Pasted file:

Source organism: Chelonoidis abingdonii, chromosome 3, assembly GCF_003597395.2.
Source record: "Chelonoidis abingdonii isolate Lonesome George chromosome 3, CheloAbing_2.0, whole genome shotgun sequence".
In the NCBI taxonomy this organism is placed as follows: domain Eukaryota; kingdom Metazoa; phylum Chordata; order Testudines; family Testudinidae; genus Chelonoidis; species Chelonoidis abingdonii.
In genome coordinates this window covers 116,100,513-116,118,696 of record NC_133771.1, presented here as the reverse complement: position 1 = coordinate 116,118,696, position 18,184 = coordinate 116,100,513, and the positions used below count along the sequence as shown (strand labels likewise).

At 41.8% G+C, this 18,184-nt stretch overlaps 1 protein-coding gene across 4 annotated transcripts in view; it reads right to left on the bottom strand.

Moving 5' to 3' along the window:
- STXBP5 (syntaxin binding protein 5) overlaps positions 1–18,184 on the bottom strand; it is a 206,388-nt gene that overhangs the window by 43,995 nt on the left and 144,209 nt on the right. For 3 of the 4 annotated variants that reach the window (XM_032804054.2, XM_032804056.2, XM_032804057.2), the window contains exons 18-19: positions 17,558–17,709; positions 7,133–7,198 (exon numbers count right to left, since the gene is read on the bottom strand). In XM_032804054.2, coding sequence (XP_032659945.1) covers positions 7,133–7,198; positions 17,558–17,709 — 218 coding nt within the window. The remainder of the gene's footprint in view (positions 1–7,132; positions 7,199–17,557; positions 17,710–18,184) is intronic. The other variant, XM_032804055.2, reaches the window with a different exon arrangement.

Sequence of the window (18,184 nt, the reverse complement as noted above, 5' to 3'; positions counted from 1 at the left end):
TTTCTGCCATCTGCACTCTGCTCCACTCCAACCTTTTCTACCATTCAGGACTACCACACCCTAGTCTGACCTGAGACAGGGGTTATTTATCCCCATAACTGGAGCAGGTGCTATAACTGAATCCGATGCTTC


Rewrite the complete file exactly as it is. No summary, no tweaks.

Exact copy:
Source organism: Chelonoidis abingdonii, chromosome 3, assembly GCF_003597395.2.
Source record: "Chelonoidis abingdonii isolate Lonesome George chromosome 3, CheloAbing_2.0, whole genome shotgun sequence".
In the NCBI taxonomy this organism is placed as follows: domain Eukaryota; kingdom Metazoa; phylum Chordata; order Testudines; family Testudinidae; genus Chelonoidis; species Chelonoidis abingdonii.
In genome coordinates this window covers 116,100,513-116,118,696 of record NC_133771.1, presented here as the reverse complement: position 1 = coordinate 116,118,696, position 18,184 = coordinate 116,100,513, and the positions used below count along the sequence as shown (strand labels likewise).

At 41.8% G+C, this 18,184-nt stretch overlaps 1 protein-coding gene across 4 annotated transcripts in view; it reads right to left on the bottom strand.

Moving 5' to 3' along the window:
- STXBP5 (syntaxin binding protein 5) overlaps positions 1–18,184 on the bottom strand; it is a 206,388-nt gene that overhangs the window by 43,995 nt on the left and 144,209 nt on the right. For 3 of the 4 annotated variants that reach the window (XM_032804054.2, XM_032804056.2, XM_032804057.2), the window contains exons 18-19: positions 17,558–17,709; positions 7,133–7,198 (exon numbers count right to left, since the gene is read on the bottom strand). In XM_032804054.2, coding sequence (XP_032659945.1) covers positions 7,133–7,198; positions 17,558–17,709 — 218 coding nt within the window. The remainder of the gene's footprint in view (positions 1–7,132; positions 7,199–17,557; positions 17,710–18,184) is intronic. The other variant, XM_032804055.2, reaches the window with a different exon arrangement.

Sequence of the window (18,184 nt, the reverse complement as noted above, 5' to 3'; positions counted from 1 at the left end):
TTTCTGCCATCTGCACTCTGCTCCACTCCAACCTTTTCTACCATTCAGGACTACCACACCCTAGTCTGACCTGAGACAGGGGTTATTTATCCCCATAACTGGAGCAGGTGCTATAACTGAATCCGATGCTTC